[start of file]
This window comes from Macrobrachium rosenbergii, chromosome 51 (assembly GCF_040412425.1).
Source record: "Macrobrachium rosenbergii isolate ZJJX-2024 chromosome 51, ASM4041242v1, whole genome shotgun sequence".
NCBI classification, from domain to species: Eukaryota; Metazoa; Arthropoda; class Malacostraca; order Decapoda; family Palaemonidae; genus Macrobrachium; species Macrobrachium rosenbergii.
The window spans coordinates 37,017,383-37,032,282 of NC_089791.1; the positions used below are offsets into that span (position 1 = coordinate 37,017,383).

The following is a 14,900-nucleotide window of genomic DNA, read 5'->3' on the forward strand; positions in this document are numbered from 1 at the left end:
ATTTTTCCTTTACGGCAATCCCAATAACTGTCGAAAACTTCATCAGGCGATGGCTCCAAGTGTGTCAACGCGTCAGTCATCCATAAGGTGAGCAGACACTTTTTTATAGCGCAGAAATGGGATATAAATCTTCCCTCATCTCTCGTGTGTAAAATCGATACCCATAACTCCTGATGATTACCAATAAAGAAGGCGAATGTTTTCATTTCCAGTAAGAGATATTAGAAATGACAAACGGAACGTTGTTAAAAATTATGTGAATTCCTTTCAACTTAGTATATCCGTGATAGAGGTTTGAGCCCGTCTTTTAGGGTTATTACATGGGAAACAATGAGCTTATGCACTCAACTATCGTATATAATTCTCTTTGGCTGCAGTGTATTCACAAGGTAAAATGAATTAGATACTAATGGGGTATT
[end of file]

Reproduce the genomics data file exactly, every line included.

This window comes from Macrobrachium rosenbergii, chromosome 51 (assembly GCF_040412425.1).
Source record: "Macrobrachium rosenbergii isolate ZJJX-2024 chromosome 51, ASM4041242v1, whole genome shotgun sequence".
NCBI classification, from domain to species: Eukaryota; Metazoa; Arthropoda; class Malacostraca; order Decapoda; family Palaemonidae; genus Macrobrachium; species Macrobrachium rosenbergii.
The window spans coordinates 37,017,383-37,032,282 of NC_089791.1; the positions used below are offsets into that span (position 1 = coordinate 37,017,383).

The following is a 14,900-nucleotide window of genomic DNA, read 5'->3' on the forward strand; positions in this document are numbered from 1 at the left end:
ATTTTTCCTTTACGGCAATCCCAATAACTGTCGAAAACTTCATCAGGCGATGGCTCCAAGTGTGTCAACGCGTCAGTCATCCATAAGGTGAGCAGACACTTTTTTATAGCGCAGAAATGGGATATAAATCTTCCCTCATCTCTCGTGTGTAAAATCGATACCCATAACTCCTGATGATTACCAATAAAGAAGGCGAATGTTTTCATTTCCAGTAAGAGATATTAGAAATGACAAACGGAACGTTGTTAAAAATTATGTGAATTCCTTTCAACTTAGTATATCCGTGATAGAGGTTTGAGCCCGTCTTTTAGGGTTATTACATGGGAAACAATGAGCTTATGCACTCAACTATCGTATATAATTCTCTTTGGCTGCAGTGTATTCACAAGGTAAAATGAATTAGATACTAATGGGGTATT